Reforms in latest spending bill could help close gender gap in retirement savings
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The omnibus spending bill Congress passed last week included a bundle of retirement savings reforms with a clever acronym: the Setting Every Community Up for Retirement Enhancement, or SECURE, Act 2.0.
It builds on previous legislation passed in 2019 and aims to make saving for retirement easier. The bill includes several provisions that could chip away at one of the biggest disparities in retirement savings: the one between men and women. A report from the TIAA Institute earlier this year showed that while the gap has narrowed over time, women still save about 30% less than men.
Saving for retirement is harder for women because they generally earn less over their lifetimes, said Betsey Stevenson, an economist at the University of Michigan.
“For a large number of reasons,” she said. “Discrimination’s obviously up there, but so are all sorts of forms of inequality in terms of the occupations that tend to attract women and family obligations.”
Women often have more employment gaps and gravitate to flexible work, Stevenson said. The new legislation will make it easier for part-time workers to participate in employer-based retirement plans. It also creates a novel program to allow employers to match a percentage of an employee’s student loan payments as if they were retirement contributions.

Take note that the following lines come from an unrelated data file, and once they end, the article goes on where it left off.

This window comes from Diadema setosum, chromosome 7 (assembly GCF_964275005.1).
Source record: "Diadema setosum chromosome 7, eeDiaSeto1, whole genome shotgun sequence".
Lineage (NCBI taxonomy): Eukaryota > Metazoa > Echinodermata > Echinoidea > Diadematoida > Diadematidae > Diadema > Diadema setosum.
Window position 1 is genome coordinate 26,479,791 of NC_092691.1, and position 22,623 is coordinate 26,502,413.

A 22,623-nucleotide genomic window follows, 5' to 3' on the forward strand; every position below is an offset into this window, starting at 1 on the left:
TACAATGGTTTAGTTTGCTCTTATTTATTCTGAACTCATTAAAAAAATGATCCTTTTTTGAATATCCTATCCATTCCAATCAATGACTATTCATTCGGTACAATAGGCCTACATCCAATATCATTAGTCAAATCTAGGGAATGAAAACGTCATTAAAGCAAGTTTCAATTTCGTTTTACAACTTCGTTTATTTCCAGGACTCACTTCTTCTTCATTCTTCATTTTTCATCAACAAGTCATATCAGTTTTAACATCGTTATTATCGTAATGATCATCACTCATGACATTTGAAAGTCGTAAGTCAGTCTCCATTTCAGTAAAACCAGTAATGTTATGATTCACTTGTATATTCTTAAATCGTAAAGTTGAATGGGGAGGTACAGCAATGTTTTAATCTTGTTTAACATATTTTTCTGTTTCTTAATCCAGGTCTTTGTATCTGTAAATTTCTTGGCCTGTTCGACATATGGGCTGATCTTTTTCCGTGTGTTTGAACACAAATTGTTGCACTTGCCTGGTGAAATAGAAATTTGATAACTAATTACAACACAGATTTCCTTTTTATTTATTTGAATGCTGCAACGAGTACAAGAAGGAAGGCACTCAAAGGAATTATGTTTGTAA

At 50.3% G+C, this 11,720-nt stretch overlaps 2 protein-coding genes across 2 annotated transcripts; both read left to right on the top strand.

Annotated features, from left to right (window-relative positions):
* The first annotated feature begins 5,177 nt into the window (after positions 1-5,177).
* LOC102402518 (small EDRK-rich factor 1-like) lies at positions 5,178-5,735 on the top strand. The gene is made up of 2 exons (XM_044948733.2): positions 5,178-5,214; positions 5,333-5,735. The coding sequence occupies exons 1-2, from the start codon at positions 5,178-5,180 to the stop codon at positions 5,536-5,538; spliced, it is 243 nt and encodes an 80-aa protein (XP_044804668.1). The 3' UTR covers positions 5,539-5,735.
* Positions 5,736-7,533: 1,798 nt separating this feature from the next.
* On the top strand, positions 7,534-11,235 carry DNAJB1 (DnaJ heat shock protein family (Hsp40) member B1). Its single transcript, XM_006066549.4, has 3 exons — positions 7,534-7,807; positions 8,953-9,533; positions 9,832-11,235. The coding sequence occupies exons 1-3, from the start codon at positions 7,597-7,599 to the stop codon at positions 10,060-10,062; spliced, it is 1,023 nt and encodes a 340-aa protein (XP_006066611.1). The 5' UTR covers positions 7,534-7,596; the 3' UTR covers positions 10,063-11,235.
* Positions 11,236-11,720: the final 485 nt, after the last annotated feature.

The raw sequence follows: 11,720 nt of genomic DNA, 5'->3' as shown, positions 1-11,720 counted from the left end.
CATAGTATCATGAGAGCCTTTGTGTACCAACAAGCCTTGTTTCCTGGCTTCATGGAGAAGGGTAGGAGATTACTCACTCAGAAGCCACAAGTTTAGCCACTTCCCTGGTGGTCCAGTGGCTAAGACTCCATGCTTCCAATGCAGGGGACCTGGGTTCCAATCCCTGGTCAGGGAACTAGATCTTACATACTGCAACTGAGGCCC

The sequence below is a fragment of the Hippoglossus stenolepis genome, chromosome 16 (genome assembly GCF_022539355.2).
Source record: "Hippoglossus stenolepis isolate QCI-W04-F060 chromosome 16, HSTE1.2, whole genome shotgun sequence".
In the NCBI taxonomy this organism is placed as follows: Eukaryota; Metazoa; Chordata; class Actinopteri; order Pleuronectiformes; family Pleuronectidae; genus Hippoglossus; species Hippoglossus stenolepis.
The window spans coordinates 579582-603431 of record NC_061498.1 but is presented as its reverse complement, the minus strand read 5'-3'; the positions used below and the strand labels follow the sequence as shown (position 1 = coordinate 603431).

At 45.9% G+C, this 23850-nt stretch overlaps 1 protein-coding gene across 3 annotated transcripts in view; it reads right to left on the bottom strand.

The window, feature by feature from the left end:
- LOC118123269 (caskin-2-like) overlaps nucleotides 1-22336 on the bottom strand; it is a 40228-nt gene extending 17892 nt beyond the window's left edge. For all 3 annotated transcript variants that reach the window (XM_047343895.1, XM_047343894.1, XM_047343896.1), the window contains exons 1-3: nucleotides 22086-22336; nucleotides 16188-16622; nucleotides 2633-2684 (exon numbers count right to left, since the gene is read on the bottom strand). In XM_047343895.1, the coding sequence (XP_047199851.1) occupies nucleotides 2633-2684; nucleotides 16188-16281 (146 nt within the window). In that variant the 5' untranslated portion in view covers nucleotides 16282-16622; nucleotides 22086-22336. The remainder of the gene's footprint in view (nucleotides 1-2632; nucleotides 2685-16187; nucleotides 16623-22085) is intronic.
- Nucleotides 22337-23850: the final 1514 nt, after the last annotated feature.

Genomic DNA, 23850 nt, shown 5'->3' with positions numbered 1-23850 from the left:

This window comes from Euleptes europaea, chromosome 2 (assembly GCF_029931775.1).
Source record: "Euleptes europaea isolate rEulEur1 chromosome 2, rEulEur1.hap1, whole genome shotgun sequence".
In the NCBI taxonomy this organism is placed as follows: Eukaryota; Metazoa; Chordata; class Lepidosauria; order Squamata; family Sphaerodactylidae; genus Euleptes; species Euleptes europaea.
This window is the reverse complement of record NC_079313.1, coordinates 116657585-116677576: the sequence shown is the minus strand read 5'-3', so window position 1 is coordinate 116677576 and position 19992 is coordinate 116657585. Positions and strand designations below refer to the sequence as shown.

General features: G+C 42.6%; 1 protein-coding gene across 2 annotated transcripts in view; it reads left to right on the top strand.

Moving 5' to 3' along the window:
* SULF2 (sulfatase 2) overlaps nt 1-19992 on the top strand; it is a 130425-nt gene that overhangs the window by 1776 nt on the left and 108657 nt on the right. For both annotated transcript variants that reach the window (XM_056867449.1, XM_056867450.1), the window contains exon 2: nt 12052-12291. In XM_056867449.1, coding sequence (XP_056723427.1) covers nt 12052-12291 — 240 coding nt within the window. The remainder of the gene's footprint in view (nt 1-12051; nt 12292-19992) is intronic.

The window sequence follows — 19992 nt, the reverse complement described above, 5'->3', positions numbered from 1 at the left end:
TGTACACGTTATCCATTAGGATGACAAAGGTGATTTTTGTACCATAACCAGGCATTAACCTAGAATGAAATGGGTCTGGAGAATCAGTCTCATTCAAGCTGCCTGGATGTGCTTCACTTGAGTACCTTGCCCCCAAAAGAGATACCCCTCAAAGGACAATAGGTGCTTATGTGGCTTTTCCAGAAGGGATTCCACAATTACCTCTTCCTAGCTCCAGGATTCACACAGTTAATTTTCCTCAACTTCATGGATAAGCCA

“Sixty percent of our college students are women, and women have a lot more student loans than men do,” Stevenson said.
Women also live longer than men, notes Mark Iwry at the Brookings Institution. “Women have a greater need for protected, predictable monthly lifetime retirement income that they can never outlive.”
The bill makes it easier to enroll in annuities — insurance add-ons for 401(k)s that guarantee income for life, almost like a pension. It also adds federal funding to match low-income workers’ retirement contributions and requires employer-sponsored plans to automatically enroll new employees.
That could particularly benefit women of color, whose wages lag even further behind white men, said Shai Akabas of the Bipartisan Policy Center.
“When automatic enrollment is used, participation goes up dramatically for all workers, but especially for low- and moderate-income workers and workers of color,” he said.
Still, Akabas said that more could be done for the nearly 50% of private-sector workers whose employers don’t offer a retirement plan.
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